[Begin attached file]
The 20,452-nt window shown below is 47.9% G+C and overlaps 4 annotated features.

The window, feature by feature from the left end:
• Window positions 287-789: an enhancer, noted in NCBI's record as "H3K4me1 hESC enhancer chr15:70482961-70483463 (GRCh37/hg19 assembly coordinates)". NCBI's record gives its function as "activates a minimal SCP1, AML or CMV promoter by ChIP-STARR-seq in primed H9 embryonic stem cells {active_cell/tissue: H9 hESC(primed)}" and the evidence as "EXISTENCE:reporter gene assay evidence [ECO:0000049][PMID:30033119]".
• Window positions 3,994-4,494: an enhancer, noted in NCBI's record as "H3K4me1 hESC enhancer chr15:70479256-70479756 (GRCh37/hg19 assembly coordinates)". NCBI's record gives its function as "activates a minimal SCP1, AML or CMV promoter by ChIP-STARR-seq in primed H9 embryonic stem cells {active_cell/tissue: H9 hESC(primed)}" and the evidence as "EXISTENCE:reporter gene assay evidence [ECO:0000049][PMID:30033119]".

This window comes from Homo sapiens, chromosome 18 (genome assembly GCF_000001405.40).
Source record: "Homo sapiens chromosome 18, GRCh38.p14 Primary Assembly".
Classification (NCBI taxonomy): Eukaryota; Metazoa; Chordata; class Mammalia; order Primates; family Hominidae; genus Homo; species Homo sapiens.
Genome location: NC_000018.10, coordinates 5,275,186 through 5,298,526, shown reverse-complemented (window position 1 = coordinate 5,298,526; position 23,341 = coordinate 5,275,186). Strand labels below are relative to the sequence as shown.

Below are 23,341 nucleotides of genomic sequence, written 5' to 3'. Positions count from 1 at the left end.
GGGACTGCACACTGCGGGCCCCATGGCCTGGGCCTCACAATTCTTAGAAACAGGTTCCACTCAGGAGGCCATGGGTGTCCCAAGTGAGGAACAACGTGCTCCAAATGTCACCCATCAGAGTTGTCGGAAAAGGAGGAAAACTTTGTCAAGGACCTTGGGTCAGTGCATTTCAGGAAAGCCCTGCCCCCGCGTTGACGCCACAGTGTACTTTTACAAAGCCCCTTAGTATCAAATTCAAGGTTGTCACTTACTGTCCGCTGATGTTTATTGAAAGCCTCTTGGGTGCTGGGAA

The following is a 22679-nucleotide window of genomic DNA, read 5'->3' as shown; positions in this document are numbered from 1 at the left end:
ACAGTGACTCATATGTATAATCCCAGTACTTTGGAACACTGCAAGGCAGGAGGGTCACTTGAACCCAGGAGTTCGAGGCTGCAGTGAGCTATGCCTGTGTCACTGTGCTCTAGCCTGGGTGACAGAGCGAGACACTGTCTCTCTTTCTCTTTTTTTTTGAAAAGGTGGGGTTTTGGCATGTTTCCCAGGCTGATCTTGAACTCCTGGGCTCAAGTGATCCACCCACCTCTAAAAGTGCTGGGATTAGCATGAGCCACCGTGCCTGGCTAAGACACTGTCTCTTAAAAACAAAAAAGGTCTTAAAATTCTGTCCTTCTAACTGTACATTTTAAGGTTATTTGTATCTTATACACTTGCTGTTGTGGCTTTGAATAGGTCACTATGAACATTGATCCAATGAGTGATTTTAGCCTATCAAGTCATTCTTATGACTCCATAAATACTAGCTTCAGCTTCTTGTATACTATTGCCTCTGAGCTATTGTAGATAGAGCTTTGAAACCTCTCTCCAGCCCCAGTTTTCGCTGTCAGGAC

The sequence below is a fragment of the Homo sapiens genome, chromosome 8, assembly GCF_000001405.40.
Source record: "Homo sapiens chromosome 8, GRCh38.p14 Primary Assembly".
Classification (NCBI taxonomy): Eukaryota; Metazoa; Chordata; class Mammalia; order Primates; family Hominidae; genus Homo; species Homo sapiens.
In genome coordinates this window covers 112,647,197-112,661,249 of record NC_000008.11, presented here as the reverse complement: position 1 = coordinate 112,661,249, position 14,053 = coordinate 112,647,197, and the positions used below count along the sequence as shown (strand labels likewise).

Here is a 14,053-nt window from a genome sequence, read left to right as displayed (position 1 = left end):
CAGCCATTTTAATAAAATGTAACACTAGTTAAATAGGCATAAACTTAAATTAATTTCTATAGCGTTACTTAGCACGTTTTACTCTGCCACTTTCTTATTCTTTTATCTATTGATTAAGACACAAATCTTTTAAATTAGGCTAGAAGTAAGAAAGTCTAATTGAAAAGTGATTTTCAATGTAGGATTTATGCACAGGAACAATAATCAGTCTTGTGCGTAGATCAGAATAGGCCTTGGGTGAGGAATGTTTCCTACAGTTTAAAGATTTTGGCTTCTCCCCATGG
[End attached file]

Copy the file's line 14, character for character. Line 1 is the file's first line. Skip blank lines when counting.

Source record: "Homo sapiens chromosome 8, GRCh38.p14 Primary Assembly".